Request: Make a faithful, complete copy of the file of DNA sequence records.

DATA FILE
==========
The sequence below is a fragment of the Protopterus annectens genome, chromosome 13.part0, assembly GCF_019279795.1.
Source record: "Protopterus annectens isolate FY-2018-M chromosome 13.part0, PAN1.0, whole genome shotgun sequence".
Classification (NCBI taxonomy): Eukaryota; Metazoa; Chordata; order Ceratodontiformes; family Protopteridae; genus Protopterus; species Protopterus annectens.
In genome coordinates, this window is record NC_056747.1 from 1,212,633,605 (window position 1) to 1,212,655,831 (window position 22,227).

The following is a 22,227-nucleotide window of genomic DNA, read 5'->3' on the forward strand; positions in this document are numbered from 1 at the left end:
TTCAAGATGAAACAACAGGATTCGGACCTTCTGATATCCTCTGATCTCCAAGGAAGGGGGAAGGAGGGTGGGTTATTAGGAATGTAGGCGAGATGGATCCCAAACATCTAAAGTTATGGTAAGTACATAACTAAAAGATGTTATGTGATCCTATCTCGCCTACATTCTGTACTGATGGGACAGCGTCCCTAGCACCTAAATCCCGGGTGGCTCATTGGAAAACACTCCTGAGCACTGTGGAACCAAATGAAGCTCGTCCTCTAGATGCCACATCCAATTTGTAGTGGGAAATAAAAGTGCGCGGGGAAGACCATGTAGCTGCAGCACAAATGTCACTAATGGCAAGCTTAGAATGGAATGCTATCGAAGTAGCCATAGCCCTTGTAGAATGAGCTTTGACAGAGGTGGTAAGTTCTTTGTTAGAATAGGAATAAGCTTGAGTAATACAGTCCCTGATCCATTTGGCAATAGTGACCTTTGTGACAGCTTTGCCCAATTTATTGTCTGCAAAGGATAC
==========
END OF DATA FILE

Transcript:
The sequence below is a fragment of the Protopterus annectens genome, chromosome 13.part0, assembly GCF_019279795.1.
Source record: "Protopterus annectens isolate FY-2018-M chromosome 13.part0, PAN1.0, whole genome shotgun sequence".
Classification (NCBI taxonomy): Eukaryota; Metazoa; Chordata; order Ceratodontiformes; family Protopteridae; genus Protopterus; species Protopterus annectens.
In genome coordinates, this window is record NC_056747.1 from 1,212,633,605 (window position 1) to 1,212,655,831 (window position 22,227).

The following is a 22,227-nucleotide window of genomic DNA, read 5'->3' on the forward strand; positions in this document are numbered from 1 at the left end:
TTCAAGATGAAACAACAGGATTCGGACCTTCTGATATCCTCTGATCTCCAAGGAAGGGGGAAGGAGGGTGGGTTATTAGGAATGTAGGCGAGATGGATCCCAAACATCTAAAGTTATGGTAAGTACATAACTAAAAGATGTTATGTGATCCTATCTCGCCTACATTCTGTACTGATGGGACAGCGTCCCTAGCACCTAAATCCCGGGTGGCTCATTGGAAAACACTCCTGAGCACTGTGGAACCAAATGAAGCTCGTCCTCTAGATGCCACATCCAATTTGTAGTGGGAAATAAAAGTGCGCGGGGAAGACCATGTAGCTGCAGCACAAATGTCACTAATGGCAAGCTTAGAATGGAATGCTATCGAAGTAGCCATAGCCCTTGTAGAATGAGCTTTGACAGAGGTGGTAAGTTCTTTGTTAGAATAGGAATAAGCTTGAGTAATACAGTCCCTGATCCATTTGGCAATAGTGACCTTTGTGACAGCTTTGCCCAATTTATTGTCTGCAAAGGATAC